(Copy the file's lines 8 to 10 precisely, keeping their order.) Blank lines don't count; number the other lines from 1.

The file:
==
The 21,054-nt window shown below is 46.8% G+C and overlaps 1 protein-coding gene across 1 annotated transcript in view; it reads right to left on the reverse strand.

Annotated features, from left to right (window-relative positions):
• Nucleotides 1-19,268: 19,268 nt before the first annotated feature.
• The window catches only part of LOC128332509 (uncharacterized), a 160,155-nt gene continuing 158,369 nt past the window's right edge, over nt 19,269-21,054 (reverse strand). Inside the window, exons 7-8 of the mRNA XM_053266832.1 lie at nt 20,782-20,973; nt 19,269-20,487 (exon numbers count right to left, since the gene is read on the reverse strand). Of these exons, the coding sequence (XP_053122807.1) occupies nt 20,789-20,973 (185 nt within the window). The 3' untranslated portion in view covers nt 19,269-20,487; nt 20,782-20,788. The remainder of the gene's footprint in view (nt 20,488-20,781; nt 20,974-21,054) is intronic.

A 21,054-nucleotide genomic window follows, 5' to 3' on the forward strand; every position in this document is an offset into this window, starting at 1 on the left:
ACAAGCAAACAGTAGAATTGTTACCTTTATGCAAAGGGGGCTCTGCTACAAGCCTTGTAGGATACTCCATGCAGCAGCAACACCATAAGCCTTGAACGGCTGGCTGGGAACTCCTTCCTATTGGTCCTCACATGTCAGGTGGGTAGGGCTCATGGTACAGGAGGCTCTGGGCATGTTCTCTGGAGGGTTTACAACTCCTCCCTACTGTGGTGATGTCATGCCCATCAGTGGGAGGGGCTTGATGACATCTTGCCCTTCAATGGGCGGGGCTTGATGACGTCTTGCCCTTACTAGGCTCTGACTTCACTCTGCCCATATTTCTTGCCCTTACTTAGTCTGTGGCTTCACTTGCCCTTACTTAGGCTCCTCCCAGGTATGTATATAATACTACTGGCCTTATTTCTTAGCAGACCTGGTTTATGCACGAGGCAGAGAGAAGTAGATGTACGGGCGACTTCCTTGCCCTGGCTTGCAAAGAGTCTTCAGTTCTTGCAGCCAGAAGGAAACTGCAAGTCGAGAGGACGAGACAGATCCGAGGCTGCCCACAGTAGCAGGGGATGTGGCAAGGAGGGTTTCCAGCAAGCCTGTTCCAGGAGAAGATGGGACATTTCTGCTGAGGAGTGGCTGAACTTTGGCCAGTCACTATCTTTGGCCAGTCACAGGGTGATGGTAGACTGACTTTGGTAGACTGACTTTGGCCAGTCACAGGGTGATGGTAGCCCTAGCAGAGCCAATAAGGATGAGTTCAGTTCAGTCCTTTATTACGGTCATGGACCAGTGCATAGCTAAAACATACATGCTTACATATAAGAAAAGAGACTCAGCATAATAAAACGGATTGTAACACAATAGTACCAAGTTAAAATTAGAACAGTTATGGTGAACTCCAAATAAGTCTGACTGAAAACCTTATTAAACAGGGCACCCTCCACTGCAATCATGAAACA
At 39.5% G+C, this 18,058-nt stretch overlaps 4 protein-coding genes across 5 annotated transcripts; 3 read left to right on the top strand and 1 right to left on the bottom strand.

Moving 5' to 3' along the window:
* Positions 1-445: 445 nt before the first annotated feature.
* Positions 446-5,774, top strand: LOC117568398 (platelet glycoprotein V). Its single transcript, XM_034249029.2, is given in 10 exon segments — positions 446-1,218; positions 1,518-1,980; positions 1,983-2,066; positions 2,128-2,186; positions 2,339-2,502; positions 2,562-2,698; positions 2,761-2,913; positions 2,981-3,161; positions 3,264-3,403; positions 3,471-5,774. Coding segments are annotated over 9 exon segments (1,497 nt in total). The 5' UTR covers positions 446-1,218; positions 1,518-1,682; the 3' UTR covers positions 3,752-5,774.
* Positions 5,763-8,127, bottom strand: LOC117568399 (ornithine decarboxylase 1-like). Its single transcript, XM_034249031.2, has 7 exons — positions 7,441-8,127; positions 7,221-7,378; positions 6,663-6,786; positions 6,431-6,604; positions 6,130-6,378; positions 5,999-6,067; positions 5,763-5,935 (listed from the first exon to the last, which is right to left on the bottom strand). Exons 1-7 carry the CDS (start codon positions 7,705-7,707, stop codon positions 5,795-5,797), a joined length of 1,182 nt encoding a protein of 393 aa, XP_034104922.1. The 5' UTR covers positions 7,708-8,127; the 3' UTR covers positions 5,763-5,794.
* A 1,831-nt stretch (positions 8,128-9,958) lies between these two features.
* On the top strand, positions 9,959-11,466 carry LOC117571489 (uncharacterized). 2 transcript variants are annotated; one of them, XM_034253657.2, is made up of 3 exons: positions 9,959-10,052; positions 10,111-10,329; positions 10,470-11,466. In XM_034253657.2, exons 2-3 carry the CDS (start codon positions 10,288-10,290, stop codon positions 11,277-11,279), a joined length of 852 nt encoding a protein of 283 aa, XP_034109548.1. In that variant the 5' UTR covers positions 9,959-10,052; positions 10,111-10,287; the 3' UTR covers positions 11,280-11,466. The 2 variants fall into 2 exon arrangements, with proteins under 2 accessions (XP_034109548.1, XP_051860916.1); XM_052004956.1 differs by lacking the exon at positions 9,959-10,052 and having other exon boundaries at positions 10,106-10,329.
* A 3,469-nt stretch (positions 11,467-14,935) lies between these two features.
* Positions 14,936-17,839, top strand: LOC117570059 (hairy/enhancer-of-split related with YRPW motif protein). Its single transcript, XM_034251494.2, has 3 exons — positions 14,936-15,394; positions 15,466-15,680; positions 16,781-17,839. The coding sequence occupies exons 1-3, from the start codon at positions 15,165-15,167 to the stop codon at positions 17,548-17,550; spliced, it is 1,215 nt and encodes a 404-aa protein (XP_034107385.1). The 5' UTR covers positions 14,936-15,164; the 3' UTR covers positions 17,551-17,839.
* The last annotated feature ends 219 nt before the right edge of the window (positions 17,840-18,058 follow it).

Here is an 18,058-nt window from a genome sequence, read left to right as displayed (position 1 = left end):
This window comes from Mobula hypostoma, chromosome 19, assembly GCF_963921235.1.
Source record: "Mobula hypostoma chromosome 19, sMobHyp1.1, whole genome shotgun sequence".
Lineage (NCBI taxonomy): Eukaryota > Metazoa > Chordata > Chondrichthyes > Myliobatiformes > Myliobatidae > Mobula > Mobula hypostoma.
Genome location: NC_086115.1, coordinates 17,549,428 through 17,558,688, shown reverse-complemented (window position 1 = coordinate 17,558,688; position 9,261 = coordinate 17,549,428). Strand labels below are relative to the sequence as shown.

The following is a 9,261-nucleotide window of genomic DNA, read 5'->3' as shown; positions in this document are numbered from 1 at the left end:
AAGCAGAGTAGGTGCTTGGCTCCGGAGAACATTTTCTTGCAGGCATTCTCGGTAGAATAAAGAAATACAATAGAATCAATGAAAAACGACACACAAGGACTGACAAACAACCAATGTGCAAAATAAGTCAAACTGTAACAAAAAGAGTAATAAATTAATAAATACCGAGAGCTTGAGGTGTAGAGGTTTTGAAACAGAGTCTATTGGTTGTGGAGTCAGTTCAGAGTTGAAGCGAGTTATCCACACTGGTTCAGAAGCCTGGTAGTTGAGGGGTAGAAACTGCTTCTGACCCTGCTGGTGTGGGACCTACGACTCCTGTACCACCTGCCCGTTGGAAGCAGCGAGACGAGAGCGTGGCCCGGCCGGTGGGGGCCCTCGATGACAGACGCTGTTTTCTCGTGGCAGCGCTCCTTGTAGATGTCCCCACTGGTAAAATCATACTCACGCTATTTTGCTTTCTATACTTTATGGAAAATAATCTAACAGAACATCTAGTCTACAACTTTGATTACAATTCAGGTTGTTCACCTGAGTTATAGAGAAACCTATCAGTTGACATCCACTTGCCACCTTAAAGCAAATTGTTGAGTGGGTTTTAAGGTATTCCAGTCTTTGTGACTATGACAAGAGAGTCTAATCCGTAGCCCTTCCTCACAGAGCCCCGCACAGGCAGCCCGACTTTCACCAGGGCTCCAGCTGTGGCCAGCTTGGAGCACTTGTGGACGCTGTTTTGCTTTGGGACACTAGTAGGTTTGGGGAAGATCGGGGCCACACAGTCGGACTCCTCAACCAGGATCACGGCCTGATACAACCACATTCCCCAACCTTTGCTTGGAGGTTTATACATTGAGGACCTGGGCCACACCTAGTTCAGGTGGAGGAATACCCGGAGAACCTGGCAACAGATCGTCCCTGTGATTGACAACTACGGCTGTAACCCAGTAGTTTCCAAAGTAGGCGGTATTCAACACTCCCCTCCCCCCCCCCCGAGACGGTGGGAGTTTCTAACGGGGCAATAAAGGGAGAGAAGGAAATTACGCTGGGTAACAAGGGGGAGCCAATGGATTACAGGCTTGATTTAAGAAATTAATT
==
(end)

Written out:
Moving 5' to 3' along the window:
* Positions 1-445: 445 nt before the first annotated feature.
* Positions 446-5,774, top strand: LOC117568398 (platelet glycoprotein V). Its single transcript, XM_034249029.2, is given in 10 exon segments — positions 446-1,218; positions 1,518-1,980; positions 1,983-2,066; positions 2,128-2,186; positions 2,339-2,502; positions 2,562-2,698; positions 2,761-2,913; positions 2,981-3,161; positions 3,264-3,403; positions 3,471-5,774. Coding segments are annotated over 9 exon segments (1,497 nt in total). The 5' UTR covers positions 446-1,218; positions 1,518-1,682; the 3' UTR covers positions 3,752-5,774.